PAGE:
THE PARAMETRIC FORM (if you're interested)

The parametric form of the ellipse is $$\mathbf{r}(t)=a\cos(t)\hat{\mathbf{i}}+b\sin(t)\hat{\mathbf{j}}$$ Which in polar coordinates is $$\mathbf{r}(t)=\sqrt{a^2\cos^2(t)+b^2\sin^2(t)}\hat{\mathbf{r}}+\operatorname{atan2}\left(b\sin(t),a\cos(t)\right)\widehat{\mathbf{e}_{\theta}}$$ Information on $\operatorname{atan2}$ can be found here

EDIT: A more general analysis:

Suppose our equation is $$\ddot{\mathbf{r}}=\frac{D}{r^3}\mathbf{r}$$ Where $D \in \mathbb{R}$ is some positive or negative constant. Then by similar analysis as before we reach $$r(\theta)=\frac{1}{B\cos(\theta)-\frac{D}{h^2}}$$ The solutions behave rather differently based on the sign of $D$. If it is negative, we get elliptical orbits as before. If $D$ is positive, however, the "orbits" (bit of an abuse of terminology, as they aren't periodic) are either parabolic or hyperbolic, depending on $h$, $r(0)$, and $r'(0)$.

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    $\begingroup$ Thank you but It is not wrong. There is no minus sign in the equation $\endgroup$ Jun 16, 2020 at 22:09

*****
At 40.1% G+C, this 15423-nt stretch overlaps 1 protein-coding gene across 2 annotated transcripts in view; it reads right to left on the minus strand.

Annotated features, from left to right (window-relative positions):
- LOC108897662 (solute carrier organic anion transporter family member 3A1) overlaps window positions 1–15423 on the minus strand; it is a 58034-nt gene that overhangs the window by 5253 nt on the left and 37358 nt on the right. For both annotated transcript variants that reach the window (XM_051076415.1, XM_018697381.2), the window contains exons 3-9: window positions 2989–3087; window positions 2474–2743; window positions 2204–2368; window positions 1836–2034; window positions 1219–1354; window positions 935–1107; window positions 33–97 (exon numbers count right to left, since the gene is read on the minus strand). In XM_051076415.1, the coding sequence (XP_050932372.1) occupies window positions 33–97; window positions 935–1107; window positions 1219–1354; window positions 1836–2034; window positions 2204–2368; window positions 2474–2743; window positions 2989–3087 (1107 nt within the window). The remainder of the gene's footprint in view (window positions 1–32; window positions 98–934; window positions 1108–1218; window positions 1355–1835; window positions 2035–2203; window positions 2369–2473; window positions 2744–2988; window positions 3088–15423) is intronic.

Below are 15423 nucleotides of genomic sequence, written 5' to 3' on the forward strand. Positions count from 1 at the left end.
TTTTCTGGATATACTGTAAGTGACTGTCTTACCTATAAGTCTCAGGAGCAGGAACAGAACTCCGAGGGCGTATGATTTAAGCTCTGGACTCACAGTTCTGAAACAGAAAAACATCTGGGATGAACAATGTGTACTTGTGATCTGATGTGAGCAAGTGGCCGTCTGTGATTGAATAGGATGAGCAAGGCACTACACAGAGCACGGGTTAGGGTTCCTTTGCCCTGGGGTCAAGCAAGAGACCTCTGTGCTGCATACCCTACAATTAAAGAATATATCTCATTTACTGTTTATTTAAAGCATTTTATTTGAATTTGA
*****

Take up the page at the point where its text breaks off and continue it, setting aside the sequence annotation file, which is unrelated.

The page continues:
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    $\begingroup$ @Eduude It is you who is wrong. $\endgroup$
    – amWhy
    Jun 19, 2020 at 19:33
  • 1
    $\begingroup$ It seems kind of crazy that there would be no minus sign there. The $GM$ hints that this is a question about planetary motion... Which doesn't make much sense without the minus sign. The system is pretty boring without the minus sign anyway, as particles simply fly off in basically straight lines away from the origin. $\endgroup$
    – K.defaoite
    Jun 19, 2020 at 21:19
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    $\begingroup$ Thank you @K.defaoite $\endgroup$ Jun 21, 2020 at 10:10
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    $\begingroup$ The notation of $G$ and $M$ is typical of gravitational problems in which $-GM$ is the norm. With a positive constant one can justify it as a electrostatic scattering problem as in two electrical charges, both positive or both negative, with Coulomb law as opposed to Newton's law. $\endgroup$
    – Maesumi
    Sep 19, 2022 at 12:01